Wednesday, June 30, 2010

Pittsburgh Post-Gazette acknowledges the obvious; salary cap; NFL 2011 lockout/strike

Sometimes we can better understand the situation in baseball by comparing MLB to the NFL. The NFL followed MLB into free agency, but with substantial differences. Salary caps and revenue sharing have prevented the NFL from turning into the complete free-for-all poker game that baseball has become. I will explore this subject further in greater detail, but a small item in a Pittsburgh newspaper has acknowledged what everyone seems to know, but what few say openly on a regular basis:
Many people are worried about an NFL lockout in 2011 and the long-range impact it might have on professional football. Will it leave the sport without a salary cap? Will it turn football into baseball? Heaven forbid, will it turn the Steelers into the Pirates?

Legitimate concerns.
[The remainder of the article focused on other football issues]

While I do not believe the impending strike/lockout will produce these dire results (if it happens at all), that a newspaper would make that comparison between the two sports is significant.

The Steelers have been successful (mostly) for forty years. The Pirates have endured 18 losing seasons (including 2010) in a row. Pittsburgh sportswriters and Marvin Miller apologists around the country blame the Pirates' (and other teams') failure on stupidity. Numerous general managers in a row have coincidentally been unable to evaluate talent and draft the "right" players for 18 consecutive years. That is the accepted explanation.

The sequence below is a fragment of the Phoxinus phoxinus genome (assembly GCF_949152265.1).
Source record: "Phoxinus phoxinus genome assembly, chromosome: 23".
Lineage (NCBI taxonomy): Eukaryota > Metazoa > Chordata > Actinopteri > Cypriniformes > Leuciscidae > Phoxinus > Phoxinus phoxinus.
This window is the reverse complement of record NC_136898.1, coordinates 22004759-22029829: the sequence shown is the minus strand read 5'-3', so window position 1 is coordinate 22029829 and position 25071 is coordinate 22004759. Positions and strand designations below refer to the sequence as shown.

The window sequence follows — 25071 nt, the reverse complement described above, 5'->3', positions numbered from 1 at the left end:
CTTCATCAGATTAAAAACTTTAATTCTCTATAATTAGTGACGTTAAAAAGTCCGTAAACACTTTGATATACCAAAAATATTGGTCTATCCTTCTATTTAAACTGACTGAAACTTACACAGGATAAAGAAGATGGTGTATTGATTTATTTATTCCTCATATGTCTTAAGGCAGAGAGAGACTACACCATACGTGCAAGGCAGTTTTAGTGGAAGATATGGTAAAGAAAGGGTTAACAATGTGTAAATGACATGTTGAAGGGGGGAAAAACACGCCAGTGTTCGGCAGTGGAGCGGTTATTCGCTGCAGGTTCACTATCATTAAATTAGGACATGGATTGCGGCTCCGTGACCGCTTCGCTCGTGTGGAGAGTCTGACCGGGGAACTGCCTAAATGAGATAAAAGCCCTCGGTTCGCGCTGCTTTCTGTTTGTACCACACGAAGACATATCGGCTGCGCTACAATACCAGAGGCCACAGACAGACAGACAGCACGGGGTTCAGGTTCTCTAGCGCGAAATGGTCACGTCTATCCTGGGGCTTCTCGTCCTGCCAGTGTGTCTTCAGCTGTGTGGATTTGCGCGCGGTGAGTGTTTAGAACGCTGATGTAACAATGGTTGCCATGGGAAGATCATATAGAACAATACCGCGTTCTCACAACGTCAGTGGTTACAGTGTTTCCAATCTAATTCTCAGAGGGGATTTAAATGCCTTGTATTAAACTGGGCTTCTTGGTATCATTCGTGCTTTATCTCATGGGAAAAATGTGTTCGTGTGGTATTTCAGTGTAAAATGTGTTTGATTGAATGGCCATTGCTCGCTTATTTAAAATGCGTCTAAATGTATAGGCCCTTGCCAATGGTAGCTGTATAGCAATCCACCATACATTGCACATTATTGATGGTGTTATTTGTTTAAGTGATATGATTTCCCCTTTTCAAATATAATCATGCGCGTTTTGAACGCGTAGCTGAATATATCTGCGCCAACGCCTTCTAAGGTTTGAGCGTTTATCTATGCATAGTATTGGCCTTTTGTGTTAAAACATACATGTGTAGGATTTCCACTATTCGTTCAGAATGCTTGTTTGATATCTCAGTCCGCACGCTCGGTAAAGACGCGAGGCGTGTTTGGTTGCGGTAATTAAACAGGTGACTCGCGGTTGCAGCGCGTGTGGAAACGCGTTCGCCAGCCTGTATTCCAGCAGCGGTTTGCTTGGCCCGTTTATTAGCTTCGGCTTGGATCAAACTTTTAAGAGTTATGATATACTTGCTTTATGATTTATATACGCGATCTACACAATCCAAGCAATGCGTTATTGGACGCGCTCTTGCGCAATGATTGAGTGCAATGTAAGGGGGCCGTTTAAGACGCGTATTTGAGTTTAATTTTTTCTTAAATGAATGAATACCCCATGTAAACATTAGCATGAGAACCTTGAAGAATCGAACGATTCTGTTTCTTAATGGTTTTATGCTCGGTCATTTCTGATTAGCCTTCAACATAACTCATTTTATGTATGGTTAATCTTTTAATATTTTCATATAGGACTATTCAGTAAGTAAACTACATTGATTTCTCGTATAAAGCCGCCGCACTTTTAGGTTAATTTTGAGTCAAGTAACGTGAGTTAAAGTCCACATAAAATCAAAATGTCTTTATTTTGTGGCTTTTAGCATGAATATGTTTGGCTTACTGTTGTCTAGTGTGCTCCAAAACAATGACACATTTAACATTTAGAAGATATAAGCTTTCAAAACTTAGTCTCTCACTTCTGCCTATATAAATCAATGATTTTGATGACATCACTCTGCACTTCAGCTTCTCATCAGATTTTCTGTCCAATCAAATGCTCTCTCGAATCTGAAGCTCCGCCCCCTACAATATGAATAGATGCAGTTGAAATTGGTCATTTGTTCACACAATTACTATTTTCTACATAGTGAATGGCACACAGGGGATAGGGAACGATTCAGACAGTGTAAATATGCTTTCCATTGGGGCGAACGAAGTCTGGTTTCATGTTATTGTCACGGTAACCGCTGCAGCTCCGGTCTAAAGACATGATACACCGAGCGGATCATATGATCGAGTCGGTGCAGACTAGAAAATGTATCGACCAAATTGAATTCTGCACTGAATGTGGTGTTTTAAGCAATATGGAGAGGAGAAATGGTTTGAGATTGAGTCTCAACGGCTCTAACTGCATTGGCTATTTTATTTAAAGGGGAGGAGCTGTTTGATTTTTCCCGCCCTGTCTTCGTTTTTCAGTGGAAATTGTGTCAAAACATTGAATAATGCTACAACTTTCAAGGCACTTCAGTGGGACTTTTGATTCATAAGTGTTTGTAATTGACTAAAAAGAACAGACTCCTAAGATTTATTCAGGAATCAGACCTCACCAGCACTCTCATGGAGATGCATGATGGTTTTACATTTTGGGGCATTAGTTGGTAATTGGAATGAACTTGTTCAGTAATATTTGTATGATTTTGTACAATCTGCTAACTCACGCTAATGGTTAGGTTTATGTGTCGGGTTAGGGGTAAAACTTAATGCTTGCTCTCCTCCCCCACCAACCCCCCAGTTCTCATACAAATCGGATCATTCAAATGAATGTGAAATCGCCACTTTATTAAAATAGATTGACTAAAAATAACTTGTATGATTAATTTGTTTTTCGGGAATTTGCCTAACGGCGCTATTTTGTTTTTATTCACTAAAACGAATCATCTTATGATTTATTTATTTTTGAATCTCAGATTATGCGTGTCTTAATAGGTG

But yesterday the Post-Gazette contradicted the official storyline. The Post-Gazette writer has acknowledged that a salary cap is all that stands between the Steelers' winning tradition and the Pirates' recent failure.

If the accepted storyline is correct, it should not matter how high the salaries are. The Steelers are good at evaluating talent and the Pirates are bad. That is the story and the Miller apologists are sticking to it. But the Post-Gazette writer knew better (at least for a day). Marvin Miller-era free agency is at the heart of the problem. An uncapped salary structure would doom the Steelers to the Pirates' fate.

If the NFL salary cap goes away, Steeler talent scouts and management are about to get a lot more stupid. Maybe Pittsburgh should start building an even more expensive football stadium in anticipation of the day when this fear becomes a reality.

Monday, June 28, 2010

Garvey, Lopes, Russell, Cey

I sat watching some of the Yankees-Dodgers game on June 26th, as Tommy Lasorda and Reggie Jackson made an appearance in the broadcast booth. They spoke of the history of the two teams and their battles in the World Series in 77, 78 and 81. They traded barbs (mostly from Lasorda). One of the broadcasters mentioned Garvey, Lopes, Russell and Cey as the great Dodger infield of the 1970's and how they stayed together for "nine years."

1973 Topps Ron Cey

1973 Topps Lopes

How many such infields have stuck together for that long in the Marvin Miller era? We can all name the infields for our favorite teams (or some team that won the World Series), but how many have enjoyed that much longevity and stability? It is fun to honor the players of the past, but we should also learn from their example. While the Garvey-Lopes-Russell-Cey combination may be unique in history, it is less likely to be repeated in the Marvin Miller era without a tremendous expenditure of money.

1983 Topps Garvey

Marvin Miller apologists will be quick to point out that those four stuck together even after the end of free agency, while ignoring the fact that the full effects of free agency took years to percolate through baseball (and beyond). Much of the damage was not done until the anit-collusion awards of the late 1980's. Rome was not built in a day and baseball was not destroyed in a day either.

1986 Topps Russell

See these blogs for more on these players.

Sunday, June 27, 2010

Why negotiations under "free" agency are not, in fact, "free."

Do you think that today's baseball players are overpaid?

Do you think that baseball players were underpaid prior to free agency?

Do you think that the correct salary level for players lies somewhere in the middle?

If you answered "yes" or "no" to any of the above questions, you are wrong.